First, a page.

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Group To Discuss Bootheel Health Equity

Missouri Health Equity Collaborative

The Missouri Health Equity Collaborative will hold a community conversation on health equity in the Bootheel in Sikeston on Sept. 25. Bootheel leaders will come together to address health disparities and attempt to brainstorm and implement plans of action, according to a press release by the MOHEC.

MOHEC is funded through the Missouri Foundation for Health, and this community conversation is one of many the organization will hold in several different regions of Missouri, including Springfield, Kansas City, St. Louis and Cape Girardeau. Each meeting addresses the health disparities of that individual region.

Shannon Canfield is the Project Director for the University of Missouri Center for Health Policy. She said the environment in these different regions is often one of the main causes for the health disparities, such as barriers to accessing healthcare services or limited access to grocery stores to access healthy food.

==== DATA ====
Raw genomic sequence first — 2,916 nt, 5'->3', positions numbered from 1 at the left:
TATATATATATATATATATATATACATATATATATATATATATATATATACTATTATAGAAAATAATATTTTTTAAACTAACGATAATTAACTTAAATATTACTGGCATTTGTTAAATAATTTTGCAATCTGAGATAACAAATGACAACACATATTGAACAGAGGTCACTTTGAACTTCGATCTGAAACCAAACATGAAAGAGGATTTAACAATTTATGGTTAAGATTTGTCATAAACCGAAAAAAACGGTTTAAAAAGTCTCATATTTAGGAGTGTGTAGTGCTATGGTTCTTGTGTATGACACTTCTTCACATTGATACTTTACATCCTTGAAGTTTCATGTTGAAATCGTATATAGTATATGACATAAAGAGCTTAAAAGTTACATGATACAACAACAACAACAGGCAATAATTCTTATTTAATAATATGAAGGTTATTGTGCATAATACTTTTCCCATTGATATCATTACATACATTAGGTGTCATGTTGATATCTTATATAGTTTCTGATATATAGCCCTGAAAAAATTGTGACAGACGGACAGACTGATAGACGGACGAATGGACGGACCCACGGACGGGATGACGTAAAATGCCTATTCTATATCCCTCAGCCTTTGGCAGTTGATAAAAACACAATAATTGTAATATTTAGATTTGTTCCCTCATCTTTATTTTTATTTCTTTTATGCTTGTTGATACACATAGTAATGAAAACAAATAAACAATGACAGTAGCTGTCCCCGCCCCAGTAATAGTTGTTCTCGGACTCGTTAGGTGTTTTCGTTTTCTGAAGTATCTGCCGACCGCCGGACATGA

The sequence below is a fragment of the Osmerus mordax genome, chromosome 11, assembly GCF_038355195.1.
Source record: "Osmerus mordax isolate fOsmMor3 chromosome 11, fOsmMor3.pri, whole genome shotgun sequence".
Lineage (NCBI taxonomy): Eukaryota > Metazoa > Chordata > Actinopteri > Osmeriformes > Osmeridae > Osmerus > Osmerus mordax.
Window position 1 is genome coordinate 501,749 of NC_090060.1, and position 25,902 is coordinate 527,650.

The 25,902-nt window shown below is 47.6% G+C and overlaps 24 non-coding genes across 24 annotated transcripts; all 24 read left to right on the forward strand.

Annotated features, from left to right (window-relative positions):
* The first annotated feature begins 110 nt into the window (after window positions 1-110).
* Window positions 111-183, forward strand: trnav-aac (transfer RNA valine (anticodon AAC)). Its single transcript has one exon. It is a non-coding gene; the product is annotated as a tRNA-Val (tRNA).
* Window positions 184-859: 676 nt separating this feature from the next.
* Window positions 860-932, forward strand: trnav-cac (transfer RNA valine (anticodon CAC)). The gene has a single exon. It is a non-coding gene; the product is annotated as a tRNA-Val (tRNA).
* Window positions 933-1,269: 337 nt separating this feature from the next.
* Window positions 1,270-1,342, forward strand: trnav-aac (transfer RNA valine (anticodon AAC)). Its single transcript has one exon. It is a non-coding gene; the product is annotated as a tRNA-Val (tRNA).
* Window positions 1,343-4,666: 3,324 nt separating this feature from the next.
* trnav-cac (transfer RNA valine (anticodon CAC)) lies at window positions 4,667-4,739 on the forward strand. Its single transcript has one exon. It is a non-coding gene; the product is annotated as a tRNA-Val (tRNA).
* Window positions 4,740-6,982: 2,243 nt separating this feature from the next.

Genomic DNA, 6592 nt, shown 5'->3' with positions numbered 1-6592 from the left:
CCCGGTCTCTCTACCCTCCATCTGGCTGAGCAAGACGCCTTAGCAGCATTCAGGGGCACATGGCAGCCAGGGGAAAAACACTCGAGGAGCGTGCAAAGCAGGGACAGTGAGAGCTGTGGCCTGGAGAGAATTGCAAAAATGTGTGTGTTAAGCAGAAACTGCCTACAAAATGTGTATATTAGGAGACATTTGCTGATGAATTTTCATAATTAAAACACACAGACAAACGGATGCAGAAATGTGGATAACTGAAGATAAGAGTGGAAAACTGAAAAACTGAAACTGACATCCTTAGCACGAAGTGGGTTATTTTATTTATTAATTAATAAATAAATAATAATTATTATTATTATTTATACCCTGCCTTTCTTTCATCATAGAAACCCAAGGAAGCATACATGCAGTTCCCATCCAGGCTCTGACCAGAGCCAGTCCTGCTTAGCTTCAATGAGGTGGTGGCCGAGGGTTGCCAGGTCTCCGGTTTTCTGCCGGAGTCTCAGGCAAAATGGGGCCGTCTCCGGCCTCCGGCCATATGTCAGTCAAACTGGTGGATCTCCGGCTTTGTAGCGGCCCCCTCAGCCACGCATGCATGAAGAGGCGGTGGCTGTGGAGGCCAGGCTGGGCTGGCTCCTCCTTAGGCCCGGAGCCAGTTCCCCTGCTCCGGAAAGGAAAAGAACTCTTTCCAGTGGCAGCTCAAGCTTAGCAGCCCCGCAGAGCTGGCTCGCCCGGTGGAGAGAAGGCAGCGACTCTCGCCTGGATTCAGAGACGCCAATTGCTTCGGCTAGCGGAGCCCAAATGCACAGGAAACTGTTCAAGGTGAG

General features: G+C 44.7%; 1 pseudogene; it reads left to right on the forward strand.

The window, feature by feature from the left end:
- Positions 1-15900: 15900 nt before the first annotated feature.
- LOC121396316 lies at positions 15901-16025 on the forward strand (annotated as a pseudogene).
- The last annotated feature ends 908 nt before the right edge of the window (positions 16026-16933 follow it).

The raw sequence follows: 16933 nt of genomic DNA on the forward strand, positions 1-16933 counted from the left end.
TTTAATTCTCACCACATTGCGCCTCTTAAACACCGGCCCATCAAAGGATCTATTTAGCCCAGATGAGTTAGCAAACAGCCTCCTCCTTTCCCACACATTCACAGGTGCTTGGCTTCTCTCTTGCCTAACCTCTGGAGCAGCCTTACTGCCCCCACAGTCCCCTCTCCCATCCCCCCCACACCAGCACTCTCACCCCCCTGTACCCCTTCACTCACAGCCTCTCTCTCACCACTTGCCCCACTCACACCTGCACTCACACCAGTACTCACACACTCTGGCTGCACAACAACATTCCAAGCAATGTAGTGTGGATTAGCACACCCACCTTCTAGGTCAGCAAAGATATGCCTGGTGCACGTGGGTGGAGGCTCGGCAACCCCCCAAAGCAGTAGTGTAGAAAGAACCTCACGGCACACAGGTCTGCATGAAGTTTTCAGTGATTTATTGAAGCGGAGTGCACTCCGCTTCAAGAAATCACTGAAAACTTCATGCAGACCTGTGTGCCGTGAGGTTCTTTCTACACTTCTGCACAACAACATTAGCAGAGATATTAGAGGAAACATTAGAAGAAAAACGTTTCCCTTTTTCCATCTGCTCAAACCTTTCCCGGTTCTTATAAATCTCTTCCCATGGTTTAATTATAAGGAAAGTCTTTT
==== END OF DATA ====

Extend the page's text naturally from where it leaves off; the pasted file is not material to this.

“We’re not blaming individuals for their behaviors,” Canfield said. “That’s one of the big things we talk about when we have these discussions. We all do make choices, but there are larger environmental issues that contribute to health disparities, and that’s why we see these in large gaps within populations.”

In the community conversations, MOHEC and city leaders explore reasons why certain populations get sicker than others even though the diseases are preventable.

“Disparities really do mean that there are various populations, and they are traditionally underserved or what we call vulnerable populations, that are typically more affected where we see health outcomes that have a disproportionately higher rate of negative health outcomes as compared to the general population.” Canfield said.

Canfield said these health concerns exist all over the nation, but it’s important to take a regionalized approach to working on these issues, because the context in which people live matters and individually affects the health of each population.

Jami Black was an intern reporter for KRCU from 2013-2014.